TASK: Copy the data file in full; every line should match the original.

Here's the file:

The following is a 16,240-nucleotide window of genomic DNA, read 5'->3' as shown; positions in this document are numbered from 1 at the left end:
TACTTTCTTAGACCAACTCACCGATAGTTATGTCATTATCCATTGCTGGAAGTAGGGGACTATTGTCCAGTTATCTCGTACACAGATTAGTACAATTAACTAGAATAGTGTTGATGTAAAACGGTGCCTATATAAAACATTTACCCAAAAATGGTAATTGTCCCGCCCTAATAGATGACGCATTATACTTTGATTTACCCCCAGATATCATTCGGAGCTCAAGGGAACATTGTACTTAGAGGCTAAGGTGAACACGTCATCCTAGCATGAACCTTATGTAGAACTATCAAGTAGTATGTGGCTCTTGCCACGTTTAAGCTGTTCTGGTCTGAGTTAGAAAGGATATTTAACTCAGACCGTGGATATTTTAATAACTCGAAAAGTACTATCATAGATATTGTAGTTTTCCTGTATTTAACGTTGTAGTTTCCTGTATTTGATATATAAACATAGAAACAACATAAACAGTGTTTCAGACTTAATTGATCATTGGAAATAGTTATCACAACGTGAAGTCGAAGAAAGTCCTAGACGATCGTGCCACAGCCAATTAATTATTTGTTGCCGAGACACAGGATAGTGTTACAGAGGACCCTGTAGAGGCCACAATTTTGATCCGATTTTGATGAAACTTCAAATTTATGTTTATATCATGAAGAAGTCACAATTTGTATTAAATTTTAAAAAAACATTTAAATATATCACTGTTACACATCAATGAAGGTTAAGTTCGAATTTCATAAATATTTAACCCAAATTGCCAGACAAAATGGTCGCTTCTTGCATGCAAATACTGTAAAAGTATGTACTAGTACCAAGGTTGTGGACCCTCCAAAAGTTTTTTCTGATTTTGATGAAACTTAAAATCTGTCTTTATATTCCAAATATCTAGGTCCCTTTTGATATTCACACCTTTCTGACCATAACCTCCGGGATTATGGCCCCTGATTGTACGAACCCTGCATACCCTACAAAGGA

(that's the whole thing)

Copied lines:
The following is a 16,240-nucleotide window of genomic DNA, read 5'->3' as shown; positions in this document are numbered from 1 at the left end:
TACTTTCTTAGACCAACTCACCGATAGTTATGTCATTATCCATTGCTGGAAGTAGGGGACTATTGTCCAGTTATCTCGTACACAGATTAGTACAATTAACTAGAATAGTGTTGATGTAAAACGGTGCCTATATAAAACATTTACCCAAAAATGGTAATTGTCCCGCCCTAATAGATGACGCATTATACTTTGATTTACCCCCAGATATCATTCGGAGCTCAAGGGAACATTGTACTTAGAGGCTAAGGTGAACACGTCATCCTAGCATGAACCTTATGTAGAACTATCAAGTAGTATGTGGCTCTTGCCACGTTTAAGCTGTTCTGGTCTGAGTTAGAAAGGATATTTAACTCAGACCGTGGATATTTTAATAACTCGAAAAGTACTATCATAGATATTGTAGTTTTCCTGTATTTAACGTTGTAGTTTCCTGTATTTGATATATAAACATAGAAACAACATAAACAGTGTTTCAGACTTAATTGATCATTGGAAATAGTTATCACAACGTGAAGTCGAAGAAAGTCCTAGACGATCGTGCCACAGCCAATTAATTATTTGTTGCCGAGACACAGGATAGTGTTACAGAGGACCCTGTAGAGGCCACAATTTTGATCCGATTTTGATGAAACTTCAAATTTATGTTTATATCATGAAGAAGTCACAATTTGTATTAAATTTTAAAAAAACATTTAAATATATCACTGTTACACATCAATGAAGGTTAAGTTCGAATTTCATAAATATTTAACCCAAATTGCCAGACAAAATGGTCGCTTCTTGCATGCAAATACTGTAAAAGTATGTACTAGTACCAAGGTTGTGGACCCTCCAAAAGTTTTTTCTGATTTTGATGAAACTTAAAATCTGTCTTTATATTCCAAATATCTAGGTCCCTTTTGATATTCACACCTTTCTGACCATAACCTCCGGGATTATGGCCCCTGATTGTACGAACCCTGCATACCCTACAAAGGA